Wall Street Journal
America Misses Another Asian Opportunity
Obama’s proposed ’Trans-Pacific Partnership’ is a poor substitute for a real free-trade policy.
By Bernard K. Gordon
22 April 2010
The eight-country "Trans-Pacific Partnership" is now the main face of the Obama administration’s trade policy. It was personally endorsed by the president in November and followed up last month by the first detailed discussions in Melbourne. But a closer look at the actual deal shows how little there is to be excited about.
The TPP members include Australia, Brunei, Chile, New Zealand, Peru, Singapore, the United States and Vietnam. Of those, Singapore and Australia have long been important American trade partners. But the TPP’s total merchandise trade with the U.S. last year was $110 billion—when last year all of America’s exports and imports combined totaled $2.6 trillion. The TPP, in other words, accounted for 4.2% of America’s global trade. The Cato Institute’s Sallie James notes that none of the TPP partners is even in the top 10 of U.S. export markets.
Given those realities, the question has to be asked: Why is President Obama so energetically promoting the TPP? The answer is that from a U.S. government perspective, it’s the only game in town.
Start with the state of the Doha Round of global trade talks. After more than a year in office, it is now clear that Mr. Obama is not inclined to make major efforts—particularly on agricultural subsidies—to move those talks to closure. Any hope for change was lost when U.S. Trade Representative Ron Kirk, a man with no prior foreign-policy experience, mirrored Mr. Obama’s stress on labor and environmental standards, which many saw as code for protectionism. Then the president announced his new trade plan with its five-year goal of doubling U.S. exports. The message to America’s trade partners was clear: America’s new style would be barely disguised mercantilism and would leave little room for Doha. As India’s Commerce and Trade Minister Anand Sharma put it to me, "We are worried about the U.S."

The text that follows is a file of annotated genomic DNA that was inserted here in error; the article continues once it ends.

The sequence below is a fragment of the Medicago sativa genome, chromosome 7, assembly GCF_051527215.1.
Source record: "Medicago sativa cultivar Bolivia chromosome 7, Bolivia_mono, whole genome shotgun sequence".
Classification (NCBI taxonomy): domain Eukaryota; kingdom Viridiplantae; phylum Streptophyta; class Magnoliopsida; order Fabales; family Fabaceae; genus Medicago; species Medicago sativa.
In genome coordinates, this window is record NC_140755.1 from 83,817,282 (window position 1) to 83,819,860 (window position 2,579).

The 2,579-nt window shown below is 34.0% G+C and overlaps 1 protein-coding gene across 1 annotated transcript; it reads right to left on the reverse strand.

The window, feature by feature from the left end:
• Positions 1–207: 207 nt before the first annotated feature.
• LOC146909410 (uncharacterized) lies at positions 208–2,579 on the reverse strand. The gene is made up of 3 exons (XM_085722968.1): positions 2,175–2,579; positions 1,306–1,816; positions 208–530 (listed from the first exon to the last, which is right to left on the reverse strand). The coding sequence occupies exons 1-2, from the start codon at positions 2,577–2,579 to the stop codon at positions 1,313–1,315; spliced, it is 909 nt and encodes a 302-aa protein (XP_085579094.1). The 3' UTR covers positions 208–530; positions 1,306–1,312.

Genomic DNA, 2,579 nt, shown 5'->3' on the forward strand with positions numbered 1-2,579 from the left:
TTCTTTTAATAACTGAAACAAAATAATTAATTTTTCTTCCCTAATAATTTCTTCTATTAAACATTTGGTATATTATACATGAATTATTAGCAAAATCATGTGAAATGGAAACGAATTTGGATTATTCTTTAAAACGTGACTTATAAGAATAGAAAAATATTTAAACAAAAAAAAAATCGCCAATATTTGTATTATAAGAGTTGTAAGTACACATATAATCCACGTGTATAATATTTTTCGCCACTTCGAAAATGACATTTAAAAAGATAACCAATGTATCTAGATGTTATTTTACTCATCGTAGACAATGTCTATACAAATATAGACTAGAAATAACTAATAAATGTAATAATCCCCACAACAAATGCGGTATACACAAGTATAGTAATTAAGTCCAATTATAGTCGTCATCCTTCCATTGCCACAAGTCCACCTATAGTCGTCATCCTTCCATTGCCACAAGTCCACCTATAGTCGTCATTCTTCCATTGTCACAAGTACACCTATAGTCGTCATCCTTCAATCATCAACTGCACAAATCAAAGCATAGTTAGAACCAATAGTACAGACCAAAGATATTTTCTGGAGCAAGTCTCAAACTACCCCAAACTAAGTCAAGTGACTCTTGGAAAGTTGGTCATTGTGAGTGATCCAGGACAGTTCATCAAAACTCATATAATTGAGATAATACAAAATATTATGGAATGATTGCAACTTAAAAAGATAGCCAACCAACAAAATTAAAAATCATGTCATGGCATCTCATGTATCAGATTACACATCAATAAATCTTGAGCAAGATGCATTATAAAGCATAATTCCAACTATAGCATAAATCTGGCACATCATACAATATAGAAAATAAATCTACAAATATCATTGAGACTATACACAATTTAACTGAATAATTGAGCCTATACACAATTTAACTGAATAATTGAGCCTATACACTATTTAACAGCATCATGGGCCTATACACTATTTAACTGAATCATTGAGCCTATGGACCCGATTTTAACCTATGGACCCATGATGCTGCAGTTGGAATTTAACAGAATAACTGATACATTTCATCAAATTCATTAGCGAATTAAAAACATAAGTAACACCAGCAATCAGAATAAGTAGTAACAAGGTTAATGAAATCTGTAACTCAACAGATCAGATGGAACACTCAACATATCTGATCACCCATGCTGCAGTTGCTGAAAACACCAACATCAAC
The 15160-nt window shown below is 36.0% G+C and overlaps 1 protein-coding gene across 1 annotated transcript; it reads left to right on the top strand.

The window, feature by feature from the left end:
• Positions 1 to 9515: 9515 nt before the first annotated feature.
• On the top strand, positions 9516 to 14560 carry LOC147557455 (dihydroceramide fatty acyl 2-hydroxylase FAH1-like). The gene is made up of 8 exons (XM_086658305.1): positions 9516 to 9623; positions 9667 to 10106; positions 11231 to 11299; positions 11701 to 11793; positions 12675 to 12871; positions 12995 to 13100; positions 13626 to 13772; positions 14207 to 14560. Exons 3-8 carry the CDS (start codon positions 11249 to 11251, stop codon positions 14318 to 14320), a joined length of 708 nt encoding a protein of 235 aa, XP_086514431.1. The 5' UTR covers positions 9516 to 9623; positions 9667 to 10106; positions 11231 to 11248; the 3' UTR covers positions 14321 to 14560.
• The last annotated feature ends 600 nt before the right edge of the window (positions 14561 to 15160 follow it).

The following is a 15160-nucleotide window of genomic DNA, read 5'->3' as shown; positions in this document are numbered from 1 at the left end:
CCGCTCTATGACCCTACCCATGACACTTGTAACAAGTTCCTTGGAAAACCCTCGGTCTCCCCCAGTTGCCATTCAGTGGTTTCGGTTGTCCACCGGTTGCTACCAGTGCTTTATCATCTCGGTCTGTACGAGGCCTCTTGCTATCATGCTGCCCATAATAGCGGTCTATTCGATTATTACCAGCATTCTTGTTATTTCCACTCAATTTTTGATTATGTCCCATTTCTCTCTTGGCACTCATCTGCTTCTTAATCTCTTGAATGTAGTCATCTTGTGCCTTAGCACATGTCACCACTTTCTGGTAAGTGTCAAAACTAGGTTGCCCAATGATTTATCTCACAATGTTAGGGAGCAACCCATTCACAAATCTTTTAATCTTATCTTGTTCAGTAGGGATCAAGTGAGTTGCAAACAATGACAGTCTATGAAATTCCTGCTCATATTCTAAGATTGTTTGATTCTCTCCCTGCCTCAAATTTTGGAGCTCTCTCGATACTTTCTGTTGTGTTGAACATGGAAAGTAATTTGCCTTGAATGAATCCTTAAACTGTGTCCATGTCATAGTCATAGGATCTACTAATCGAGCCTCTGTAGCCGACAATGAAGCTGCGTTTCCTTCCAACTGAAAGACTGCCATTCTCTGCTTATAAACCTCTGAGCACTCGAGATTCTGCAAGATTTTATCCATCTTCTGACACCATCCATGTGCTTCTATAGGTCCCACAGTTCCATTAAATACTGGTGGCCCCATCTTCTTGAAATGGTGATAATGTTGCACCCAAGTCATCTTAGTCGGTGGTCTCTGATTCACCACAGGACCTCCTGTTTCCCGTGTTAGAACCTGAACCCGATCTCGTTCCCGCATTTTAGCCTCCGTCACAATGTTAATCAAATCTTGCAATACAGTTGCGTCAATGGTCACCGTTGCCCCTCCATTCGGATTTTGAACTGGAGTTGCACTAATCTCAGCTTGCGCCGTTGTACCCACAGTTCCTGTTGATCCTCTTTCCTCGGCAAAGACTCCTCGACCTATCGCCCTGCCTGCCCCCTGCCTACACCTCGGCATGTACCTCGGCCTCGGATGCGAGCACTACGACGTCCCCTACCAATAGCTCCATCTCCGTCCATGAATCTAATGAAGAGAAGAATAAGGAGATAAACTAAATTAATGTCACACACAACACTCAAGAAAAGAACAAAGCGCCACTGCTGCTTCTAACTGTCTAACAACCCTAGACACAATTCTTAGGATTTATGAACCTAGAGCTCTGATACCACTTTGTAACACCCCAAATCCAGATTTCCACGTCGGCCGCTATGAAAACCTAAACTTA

The second force driving the TPP is America’s intense awareness of China’s East Asian trade dominance. A few years ago, it was mainly academics who pointed to this trend, but today it is an accepted fact. China is the top trade partner for Japan, Singapore, Australia and South Korea. Seoul trades more with China than with the U.S. and Japan combined, and even New Zealand imports equally now from China and the U.S. Reflecting all this is China’s intensifying web of free-trade agreements throughout the region.
The third factor behind U.S. support for the TPP is America’s belated recognition of these new realities. A constant theme in Washington these days is that "America is back" in East Asia, and senior officials regularly insist they will now participate in every important Asian meeting. All repeat the warning against "drawing a line down the Pacific" first spoken by former Secretary of State James Baker more than two decades ago—when he saw that then Malaysian Prime Minister Mahathir Mohamad’s proposed "East Asian Community" aimed to exclude the U.S.